Keat H. Teoh, Arkansas State University, State University, Arkansas
Elaina M. Analitis, Rush University, College of Health Sciences, Chicago, Illinois
Jazmen Myers, Texas State University, San Marcos, Texas
Imagine a world without standards, where red did not always mean stop and green did not always mean go, where computer paper might or might not fit the printer, where plugs would not always fit the sockets, and where the lab test results in one hospital could not be used in another. In the world of health care the lack of standards has significant consequences. There may be delays in making a correct diagnosis, resulting in additional and unnecessary diagnostic testing and failure to provide the proper treatment. These consequences result in increased costs in time, personnel effort, and often in poor patient outcomes. Quality health care demands quality standards. Standards create a common language built upon consensus to enable the sharing of important information. Unless the health professionals are in agreement, the quality of care suffers. Organizations like CLSI play a very important role in fostering excellence in laboratory medicine through their development and implementation of clinical laboratory testing standards. CLSI, with its global connections and over 40 years of experience, is in a unique position to gather input from experts from around the world in industry, government, and health care in developing clinical laboratory standards of the highest quality.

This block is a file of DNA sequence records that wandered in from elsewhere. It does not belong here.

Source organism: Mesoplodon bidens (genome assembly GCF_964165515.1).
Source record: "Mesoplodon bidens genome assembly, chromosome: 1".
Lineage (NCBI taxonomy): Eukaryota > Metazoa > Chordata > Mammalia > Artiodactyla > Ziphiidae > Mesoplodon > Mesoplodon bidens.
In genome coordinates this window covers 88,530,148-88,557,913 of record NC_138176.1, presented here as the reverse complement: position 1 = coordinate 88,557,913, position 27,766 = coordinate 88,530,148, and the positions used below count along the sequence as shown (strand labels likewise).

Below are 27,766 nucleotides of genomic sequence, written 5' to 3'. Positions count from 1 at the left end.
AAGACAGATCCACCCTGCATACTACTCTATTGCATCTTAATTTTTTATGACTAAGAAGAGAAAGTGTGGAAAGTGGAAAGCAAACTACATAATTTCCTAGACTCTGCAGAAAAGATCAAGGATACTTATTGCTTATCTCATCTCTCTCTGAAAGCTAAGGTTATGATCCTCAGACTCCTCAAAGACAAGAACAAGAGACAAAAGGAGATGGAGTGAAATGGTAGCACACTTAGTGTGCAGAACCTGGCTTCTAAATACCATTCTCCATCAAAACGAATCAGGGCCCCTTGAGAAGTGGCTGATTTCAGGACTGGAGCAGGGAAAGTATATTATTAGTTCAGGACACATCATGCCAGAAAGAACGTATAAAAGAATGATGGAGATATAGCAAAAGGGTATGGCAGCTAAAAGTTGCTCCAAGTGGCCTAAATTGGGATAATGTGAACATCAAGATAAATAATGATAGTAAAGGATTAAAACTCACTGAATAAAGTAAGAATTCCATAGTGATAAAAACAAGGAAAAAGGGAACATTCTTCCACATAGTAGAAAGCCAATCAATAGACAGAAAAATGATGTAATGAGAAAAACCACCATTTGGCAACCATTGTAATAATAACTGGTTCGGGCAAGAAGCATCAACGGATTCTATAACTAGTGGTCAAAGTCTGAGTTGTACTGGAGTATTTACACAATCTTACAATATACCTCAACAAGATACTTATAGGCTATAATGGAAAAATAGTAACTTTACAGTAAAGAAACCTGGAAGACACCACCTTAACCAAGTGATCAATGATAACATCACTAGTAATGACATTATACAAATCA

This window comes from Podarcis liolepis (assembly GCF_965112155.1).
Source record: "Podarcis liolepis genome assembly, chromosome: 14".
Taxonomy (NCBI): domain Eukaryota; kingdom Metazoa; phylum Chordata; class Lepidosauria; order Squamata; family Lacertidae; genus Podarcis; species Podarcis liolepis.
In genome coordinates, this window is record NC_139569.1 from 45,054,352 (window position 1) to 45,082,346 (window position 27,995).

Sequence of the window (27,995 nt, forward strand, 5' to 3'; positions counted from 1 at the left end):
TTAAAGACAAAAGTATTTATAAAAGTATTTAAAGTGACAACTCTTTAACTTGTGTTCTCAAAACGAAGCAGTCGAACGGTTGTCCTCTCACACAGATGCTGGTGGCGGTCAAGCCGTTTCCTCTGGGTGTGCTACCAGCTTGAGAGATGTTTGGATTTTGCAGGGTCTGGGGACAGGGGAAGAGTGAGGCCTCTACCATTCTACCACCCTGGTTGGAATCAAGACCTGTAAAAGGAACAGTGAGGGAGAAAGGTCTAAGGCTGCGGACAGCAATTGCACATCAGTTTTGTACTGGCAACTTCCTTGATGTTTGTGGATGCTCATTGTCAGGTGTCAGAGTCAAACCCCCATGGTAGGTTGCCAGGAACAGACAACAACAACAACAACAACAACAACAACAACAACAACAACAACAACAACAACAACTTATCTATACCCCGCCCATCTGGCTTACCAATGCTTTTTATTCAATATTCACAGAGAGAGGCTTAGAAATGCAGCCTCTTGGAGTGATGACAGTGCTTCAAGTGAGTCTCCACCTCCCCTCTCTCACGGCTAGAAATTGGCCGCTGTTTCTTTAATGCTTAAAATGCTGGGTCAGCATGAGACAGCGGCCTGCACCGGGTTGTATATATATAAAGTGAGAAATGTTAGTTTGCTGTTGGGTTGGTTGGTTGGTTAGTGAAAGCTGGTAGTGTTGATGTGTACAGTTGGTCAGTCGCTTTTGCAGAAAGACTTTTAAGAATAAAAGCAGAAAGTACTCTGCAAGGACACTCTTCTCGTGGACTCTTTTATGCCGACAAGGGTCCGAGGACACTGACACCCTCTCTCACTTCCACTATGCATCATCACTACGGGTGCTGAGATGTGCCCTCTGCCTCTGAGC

I am in my junior year in the Clinical Laboratory Science (CLS) program at Arkansas State University, Jonesboro, Arkansas. I joined the Clinical Laboratory Science program after having spent many years as a research scientist in research laboratories in the United States and Canada. My areas of research have been mainly in medicinal plants. I have identified genes involved in the biosynthesis of anticancer as well as antimalarial drugs found in medicinal plants. I hold the patent for one of the genes for the biosynthesis of artemisinin, the latest and most effective antimalarial drug found in the Chinese herb Artemisia annua. I am enrolled in the CLS program to expand my knowledge and skills in the health profession with the hope of potential employment in laboratory science. I am excited to be in the health profession and to be part of the clinical laboratory science community. My experience in research laboratories has shown me first-handedly the importance of having good standards and guidelines for the laboratory, in the areas of laboratory management to laboratory safety to experimental protocols. Very often I encountered situations where results from hours and hours of hard work were invalidated because of a mistake in following the standard protocol or situations in which unproductive time was spent looking for misplaced chemicals and reagents that were not entered correctly into the inventory list. There were also situations where safety standards were not strictly adhered to, thus placing everyone working in the laboratory at risk.